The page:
The Top 10 Reasons Employees Leave Their Jobs — And How To Combat Them
- Author Alex Belsey
- Published March 26, 2021
- Word count 1,027
Since 2010, the number of employees voluntarily leaving their jobs has continued to climb.
But what accounts for these statistics? Are workers really less happy in their jobs than they were a decade ago, even with more positive workplace changes? Or are the reasons more complex?
Studies have found that it wasn’t because workers were unhappy in their jobs as such, but more that they felt there was a better option elsewhere, which could challenge and support them more. Millennials especially were likely to emphasise constant growth and improvement, and often found that moving jobs was the best way to achieve this.
While moving jobs can sometimes be a wise and positive decision, it can also present challenges. It can place enormous strain on employers and employees if the turnover of personnel is too regular. Many employers and employees are instead taking steps to ensure that job satisfaction is high, and that workers can be retained.
Whether you are an employer, an employee, self-employed, or even a combination of them all, this article can help. We’ll take a look at some of the top reasons employees leave their jobs, and how you can meet and combat the associated challenges.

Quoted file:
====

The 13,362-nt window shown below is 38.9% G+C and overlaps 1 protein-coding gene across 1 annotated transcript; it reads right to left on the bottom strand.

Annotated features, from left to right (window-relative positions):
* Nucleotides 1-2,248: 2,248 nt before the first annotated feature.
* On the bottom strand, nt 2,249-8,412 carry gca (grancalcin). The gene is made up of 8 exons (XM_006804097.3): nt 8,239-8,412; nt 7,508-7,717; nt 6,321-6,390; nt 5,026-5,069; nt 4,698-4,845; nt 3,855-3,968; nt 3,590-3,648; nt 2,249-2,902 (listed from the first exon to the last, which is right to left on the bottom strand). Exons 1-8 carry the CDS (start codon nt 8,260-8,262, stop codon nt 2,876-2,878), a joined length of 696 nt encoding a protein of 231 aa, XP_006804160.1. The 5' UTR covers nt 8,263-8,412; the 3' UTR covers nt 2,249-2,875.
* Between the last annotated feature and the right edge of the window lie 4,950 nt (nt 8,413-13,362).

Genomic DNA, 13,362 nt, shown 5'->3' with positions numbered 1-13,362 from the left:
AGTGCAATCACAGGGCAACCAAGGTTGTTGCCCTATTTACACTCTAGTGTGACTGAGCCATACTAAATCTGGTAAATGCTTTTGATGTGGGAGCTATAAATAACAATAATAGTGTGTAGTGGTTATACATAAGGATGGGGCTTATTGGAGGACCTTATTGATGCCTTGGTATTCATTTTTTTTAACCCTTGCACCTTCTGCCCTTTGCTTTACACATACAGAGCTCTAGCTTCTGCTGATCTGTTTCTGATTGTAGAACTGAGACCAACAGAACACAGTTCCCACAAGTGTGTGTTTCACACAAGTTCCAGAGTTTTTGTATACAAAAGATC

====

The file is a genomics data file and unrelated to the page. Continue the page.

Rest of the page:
- Better Opportunities
Perhaps one of the most easily understood reasons why employees leave their jobs, is that they identify more exciting opportunities elsewhere. This might mean better pay, more opportunities for promotion, better training on the job, and more.
A great way to combat this is with training opportunities at work, or regular communication between employer and employees about opportunities for growth, or more responsibilities.
- Seeking More Flexibility
Many workers are trying to balance their work responsibilities with family life, and nowadays there are higher expectations around being able to achieve a great ‘work-life balance’. Many workers leave their jobs because the hours are unsuitable or unsociable, and they are seeking greater flexibility.
More discussions around flexibility, as well as offering them the opportunity to work remotely, or from home, can help to combat this. It can be especially helpful when trying to reduce the number of worker absences or sick days that need to be taken.
- Feeling Under-Appreciated
This reason can be more difficult to measure, but is still regularly reported as a reason for leaving a job. When workers feel like their contributions are overlooked, or that they do not receive enough praise and recognition, their job satisfaction — and even their self-worth — can take a hit.
Employers are combating this by developing ways to reward employees, such as by offering incentives, challenges, and even awards. On a more micro scale, employers who regularly praise workers and thank them for their contributions, are more likely to retain a happy workforce.
- Lack Of Feedback
Many workers have found that a lack of communication in their job meant they soon looked elsewhere for work. A lack of feedback in the role could mean that they rarely hear whether they are doing well in the role, or underperforming, while not having regular performance reviews can deprive the employee of the opportunity to give feedback of their own.